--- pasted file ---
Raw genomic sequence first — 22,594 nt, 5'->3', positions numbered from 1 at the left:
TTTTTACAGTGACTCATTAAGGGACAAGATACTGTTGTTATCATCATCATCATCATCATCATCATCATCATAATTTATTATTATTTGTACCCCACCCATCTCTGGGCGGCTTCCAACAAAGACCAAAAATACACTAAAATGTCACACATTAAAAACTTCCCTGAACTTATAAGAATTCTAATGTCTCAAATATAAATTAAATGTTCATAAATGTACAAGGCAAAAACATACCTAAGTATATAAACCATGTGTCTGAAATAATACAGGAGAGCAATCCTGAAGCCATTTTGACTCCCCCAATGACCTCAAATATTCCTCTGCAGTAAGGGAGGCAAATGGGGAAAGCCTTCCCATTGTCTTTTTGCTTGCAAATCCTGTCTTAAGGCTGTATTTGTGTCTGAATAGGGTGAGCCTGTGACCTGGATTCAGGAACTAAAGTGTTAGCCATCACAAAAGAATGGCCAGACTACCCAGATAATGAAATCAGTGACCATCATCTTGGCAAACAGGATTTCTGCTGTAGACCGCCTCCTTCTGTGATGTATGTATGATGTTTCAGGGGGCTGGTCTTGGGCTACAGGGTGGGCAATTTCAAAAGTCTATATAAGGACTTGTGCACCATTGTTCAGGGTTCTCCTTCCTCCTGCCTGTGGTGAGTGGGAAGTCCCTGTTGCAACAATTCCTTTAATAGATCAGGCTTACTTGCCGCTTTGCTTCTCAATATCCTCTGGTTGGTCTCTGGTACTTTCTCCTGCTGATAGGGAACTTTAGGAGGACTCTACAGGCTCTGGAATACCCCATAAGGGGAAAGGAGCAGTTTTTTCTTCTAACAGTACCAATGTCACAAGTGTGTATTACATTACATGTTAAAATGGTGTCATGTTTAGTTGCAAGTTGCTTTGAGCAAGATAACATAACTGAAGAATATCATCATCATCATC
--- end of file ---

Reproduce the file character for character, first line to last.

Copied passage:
Raw genomic sequence first — 22,594 nt, 5'->3', positions numbered from 1 at the left:
TTTTTACAGTGACTCATTAAGGGACAAGATACTGTTGTTATCATCATCATCATCATCATCATCATCATCATAATTTATTATTATTTGTACCCCACCCATCTCTGGGCGGCTTCCAACAAAGACCAAAAATACACTAAAATGTCACACATTAAAAACTTCCCTGAACTTATAAGAATTCTAATGTCTCAAATATAAATTAAATGTTCATAAATGTACAAGGCAAAAACATACCTAAGTATATAAACCATGTGTCTGAAATAATACAGGAGAGCAATCCTGAAGCCATTTTGACTCCCCCAATGACCTCAAATATTCCTCTGCAGTAAGGGAGGCAAATGGGGAAAGCCTTCCCATTGTCTTTTTGCTTGCAAATCCTGTCTTAAGGCTGTATTTGTGTCTGAATAGGGTGAGCCTGTGACCTGGATTCAGGAACTAAAGTGTTAGCCATCACAAAAGAATGGCCAGACTACCCAGATAATGAAATCAGTGACCATCATCTTGGCAAACAGGATTTCTGCTGTAGACCGCCTCCTTCTGTGATGTATGTATGATGTTTCAGGGGGCTGGTCTTGGGCTACAGGGTGGGCAATTTCAAAAGTCTATATAAGGACTTGTGCACCATTGTTCAGGGTTCTCCTTCCTCCTGCCTGTGGTGAGTGGGAAGTCCCTGTTGCAACAATTCCTTTAATAGATCAGGCTTACTTGCCGCTTTGCTTCTCAATATCCTCTGGTTGGTCTCTGGTACTTTCTCCTGCTGATAGGGAACTTTAGGAGGACTCTACAGGCTCTGGAATACCCCATAAGGGGAAAGGAGCAGTTTTTTCTTCTAACAGTACCAATGTCACAAGTGTGTATTACATTACATGTTAAAATGGTGTCATGTTTAGTTGCAAGTTGCTTTGAGCAAGATAACATAACTGAAGAATATCATCATCATCATC